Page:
Gatehouse Therapeutic Health Services (GTHS) operates from the medical plaza next door to the Gatehouse residence. We firmly believe that the healing that is available in the process of living in a recovery community is as critical as the healing that is available through professional therapy. Because of this, one of the primary goals is coming into the Gatehouse community as a whole and helping to maintain its health and sobriety.
The clinical director, Dr. Donald Durham, serves as the primary liaison between the Gatehouse residential community and the professional services of GTHS. In this role he assists the staff of Gatehouse in handling matters such as clinical crises or resistance to recovery. Additionally, he provides directions and rationale for necessary medical interventions, including both lab testing and medications, so that the Gatehouse staff can stay informed at all times as to the medical needs of the residents as well as the clinical needs.
Dr. Don also provides the clinical evaluation and needed psychological testing on every Gatehouse admission. He is thus connected with every resident, even when not providing the ongoing direct clinical services, so that he is in a place to be able to direct the treatment of every resident. He also initiates and maintains professional relationships with other ancillary clinicians who may be needed in the care of each resident, such as a dietitian, physician, psychiatrist, or specialty assessment clinician.
We see the goals of Gatehouse as assisting the resident in learning a strong work ethic, age-appropriate social skills, effective life skills, and an effective, integrated, internalized experience of a 12-Step lifestyle. The goals of GTHS with each resident are complementary:
- Unfreezing feelings. Either from trauma that has been experiences, and/or from the process of addiction itself, most residents say words about feelings, with very little if any actual expression of emotion! This is because if they once begin to feel feelings, they are afraid of what all they will have to feel; better to feel nothing than to feel so much pain. And yet, in the words of John Bradshaw, "you can't heal what you can't feel." So one of our first tasks is to create a therapy environment that is safe enough for the person to begin to experience a full range of feelings.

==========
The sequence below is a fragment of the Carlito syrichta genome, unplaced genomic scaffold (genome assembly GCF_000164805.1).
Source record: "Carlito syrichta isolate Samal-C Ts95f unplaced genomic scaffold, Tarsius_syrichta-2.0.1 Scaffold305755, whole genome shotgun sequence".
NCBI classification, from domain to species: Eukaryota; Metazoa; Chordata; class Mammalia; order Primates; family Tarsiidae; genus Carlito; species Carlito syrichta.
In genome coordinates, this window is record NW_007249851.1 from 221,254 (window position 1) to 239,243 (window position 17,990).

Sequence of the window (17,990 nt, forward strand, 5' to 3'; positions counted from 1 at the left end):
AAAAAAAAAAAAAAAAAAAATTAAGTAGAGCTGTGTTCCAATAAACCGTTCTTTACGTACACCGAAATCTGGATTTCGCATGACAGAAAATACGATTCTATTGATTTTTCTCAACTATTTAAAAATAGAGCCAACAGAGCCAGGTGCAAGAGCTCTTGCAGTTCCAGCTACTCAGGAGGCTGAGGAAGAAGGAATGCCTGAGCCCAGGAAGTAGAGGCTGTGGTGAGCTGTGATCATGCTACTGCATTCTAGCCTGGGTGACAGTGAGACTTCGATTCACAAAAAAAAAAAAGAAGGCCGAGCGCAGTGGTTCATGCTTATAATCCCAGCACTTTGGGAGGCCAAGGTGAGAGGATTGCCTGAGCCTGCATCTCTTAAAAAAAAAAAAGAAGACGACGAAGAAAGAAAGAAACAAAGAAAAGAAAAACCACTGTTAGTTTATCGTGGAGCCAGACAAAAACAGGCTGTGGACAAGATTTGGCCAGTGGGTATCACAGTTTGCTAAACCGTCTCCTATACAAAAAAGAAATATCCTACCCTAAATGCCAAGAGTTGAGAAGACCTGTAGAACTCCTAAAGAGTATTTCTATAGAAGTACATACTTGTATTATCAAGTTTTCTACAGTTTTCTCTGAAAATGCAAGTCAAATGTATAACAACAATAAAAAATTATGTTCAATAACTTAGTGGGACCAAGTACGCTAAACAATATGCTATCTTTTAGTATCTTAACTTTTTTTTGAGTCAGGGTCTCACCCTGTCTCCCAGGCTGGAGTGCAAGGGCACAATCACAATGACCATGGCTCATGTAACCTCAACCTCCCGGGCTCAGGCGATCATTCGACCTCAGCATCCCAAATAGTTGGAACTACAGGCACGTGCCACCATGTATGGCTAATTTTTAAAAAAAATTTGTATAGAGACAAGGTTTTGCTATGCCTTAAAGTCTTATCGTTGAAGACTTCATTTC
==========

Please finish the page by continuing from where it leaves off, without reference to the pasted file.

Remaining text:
- Family of origin work. The families is which we grow up help form the templates upon which the rest of our lives are built. To the extent that those templates are faulty or incomplete, the ways in which we build our relationship skills, coping skills, and problem-solving skills will be skewed. Our task in therapy is to examine the critical aspects of a resident's developmental years, evaluate the impact of wounding patterns and events, and expose the resulting dysfunctional patterns of living that have contributed to the substance addiction.
- Self-esteem work. An addict has been defined as an ego-maniac with an inferiority complex! By definition, an addict has a low sense of self-worth, but typically covers this up with an artificial arrogance. The humility that is required to make recovery work is an accurate self-assessment; in therapy we want to expose the reality-distorting arrogance that is a part of the resident's defense system, while building a true foundation for self-esteem and a healthy sense of caring for oneself.
- Day-to-day issues of life in community. Most addicts have been very "busy" with lots of "party buddies," but few have experienced true intimacy. As residents living together begin to "get real," dropping their defenses and thawing out their feelings, conflicts, transference, and other relational dynamics will emerge! This is a necessary, but painful, part of the healing process; until a person learns how to handle relational conflict and relationship intimacy, he or she is highly vulnerable to relapse into addictive processes.